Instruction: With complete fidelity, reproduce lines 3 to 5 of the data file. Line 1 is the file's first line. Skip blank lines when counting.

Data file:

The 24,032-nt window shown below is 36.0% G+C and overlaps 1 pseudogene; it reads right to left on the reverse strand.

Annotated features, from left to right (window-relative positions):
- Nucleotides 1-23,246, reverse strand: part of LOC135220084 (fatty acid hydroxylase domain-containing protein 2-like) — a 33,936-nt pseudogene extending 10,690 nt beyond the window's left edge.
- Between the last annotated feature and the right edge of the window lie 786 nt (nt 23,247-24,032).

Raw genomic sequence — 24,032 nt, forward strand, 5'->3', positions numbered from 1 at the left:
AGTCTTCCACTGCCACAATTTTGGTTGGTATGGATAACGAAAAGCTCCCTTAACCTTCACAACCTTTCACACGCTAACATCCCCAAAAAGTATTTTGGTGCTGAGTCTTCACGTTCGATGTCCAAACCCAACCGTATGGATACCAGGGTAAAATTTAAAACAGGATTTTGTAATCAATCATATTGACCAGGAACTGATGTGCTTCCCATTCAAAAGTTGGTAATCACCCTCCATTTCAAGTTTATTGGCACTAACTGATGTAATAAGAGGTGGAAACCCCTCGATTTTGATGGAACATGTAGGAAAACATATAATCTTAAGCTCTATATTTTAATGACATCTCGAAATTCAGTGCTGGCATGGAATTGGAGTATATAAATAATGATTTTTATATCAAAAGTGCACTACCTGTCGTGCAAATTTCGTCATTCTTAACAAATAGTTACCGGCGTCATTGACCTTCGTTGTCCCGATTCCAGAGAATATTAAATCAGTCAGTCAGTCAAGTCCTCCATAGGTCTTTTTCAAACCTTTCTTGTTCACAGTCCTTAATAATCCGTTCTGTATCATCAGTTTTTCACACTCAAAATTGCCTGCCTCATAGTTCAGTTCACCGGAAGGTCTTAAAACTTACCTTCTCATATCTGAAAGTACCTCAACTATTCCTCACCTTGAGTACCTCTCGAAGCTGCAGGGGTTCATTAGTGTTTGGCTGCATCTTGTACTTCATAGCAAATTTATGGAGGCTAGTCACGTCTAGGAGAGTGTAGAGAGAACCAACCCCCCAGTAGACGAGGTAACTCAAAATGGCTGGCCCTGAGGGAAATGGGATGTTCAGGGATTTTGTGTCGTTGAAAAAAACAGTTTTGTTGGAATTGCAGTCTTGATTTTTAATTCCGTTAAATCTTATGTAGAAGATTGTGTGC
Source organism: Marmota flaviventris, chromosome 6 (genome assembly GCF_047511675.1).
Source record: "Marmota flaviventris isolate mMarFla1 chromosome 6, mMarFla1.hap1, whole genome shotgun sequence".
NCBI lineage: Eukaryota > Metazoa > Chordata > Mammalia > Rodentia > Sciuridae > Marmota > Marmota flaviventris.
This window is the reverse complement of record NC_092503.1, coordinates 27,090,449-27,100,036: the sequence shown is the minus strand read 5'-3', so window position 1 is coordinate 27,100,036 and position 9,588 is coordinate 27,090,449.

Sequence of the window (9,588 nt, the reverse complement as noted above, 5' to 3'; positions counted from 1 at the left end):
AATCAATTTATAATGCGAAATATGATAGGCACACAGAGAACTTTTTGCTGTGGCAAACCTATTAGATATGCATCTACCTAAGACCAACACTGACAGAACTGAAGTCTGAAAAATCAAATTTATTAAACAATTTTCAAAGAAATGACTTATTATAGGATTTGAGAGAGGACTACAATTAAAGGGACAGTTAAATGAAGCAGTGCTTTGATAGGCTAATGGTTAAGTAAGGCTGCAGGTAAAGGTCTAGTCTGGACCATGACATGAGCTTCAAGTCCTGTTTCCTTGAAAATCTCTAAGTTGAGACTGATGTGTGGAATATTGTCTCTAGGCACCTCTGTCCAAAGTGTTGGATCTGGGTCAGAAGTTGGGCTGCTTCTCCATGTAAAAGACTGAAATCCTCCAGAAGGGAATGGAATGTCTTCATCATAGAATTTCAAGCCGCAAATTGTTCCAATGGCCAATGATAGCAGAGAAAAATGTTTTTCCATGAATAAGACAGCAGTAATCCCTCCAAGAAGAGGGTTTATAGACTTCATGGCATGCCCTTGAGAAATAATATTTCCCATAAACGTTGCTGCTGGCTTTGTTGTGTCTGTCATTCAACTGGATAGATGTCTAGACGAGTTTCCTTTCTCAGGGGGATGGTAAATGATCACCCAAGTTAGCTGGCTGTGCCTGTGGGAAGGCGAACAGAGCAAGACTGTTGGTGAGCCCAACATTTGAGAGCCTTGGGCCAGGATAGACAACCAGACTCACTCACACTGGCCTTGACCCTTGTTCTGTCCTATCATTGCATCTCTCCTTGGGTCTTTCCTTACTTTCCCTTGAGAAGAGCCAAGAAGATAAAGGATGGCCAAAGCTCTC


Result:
- Nucleotides 1-23,246, reverse strand: part of LOC135220084 (fatty acid hydroxylase domain-containing protein 2-like) — a 33,936-nt pseudogene extending 10,690 nt beyond the window's left edge.
- Between the last annotated feature and the right edge of the window lie 786 nt (nt 23,247-24,032).

Raw genomic sequence — 24,032 nt, forward strand, 5'->3', positions numbered from 1 at the left: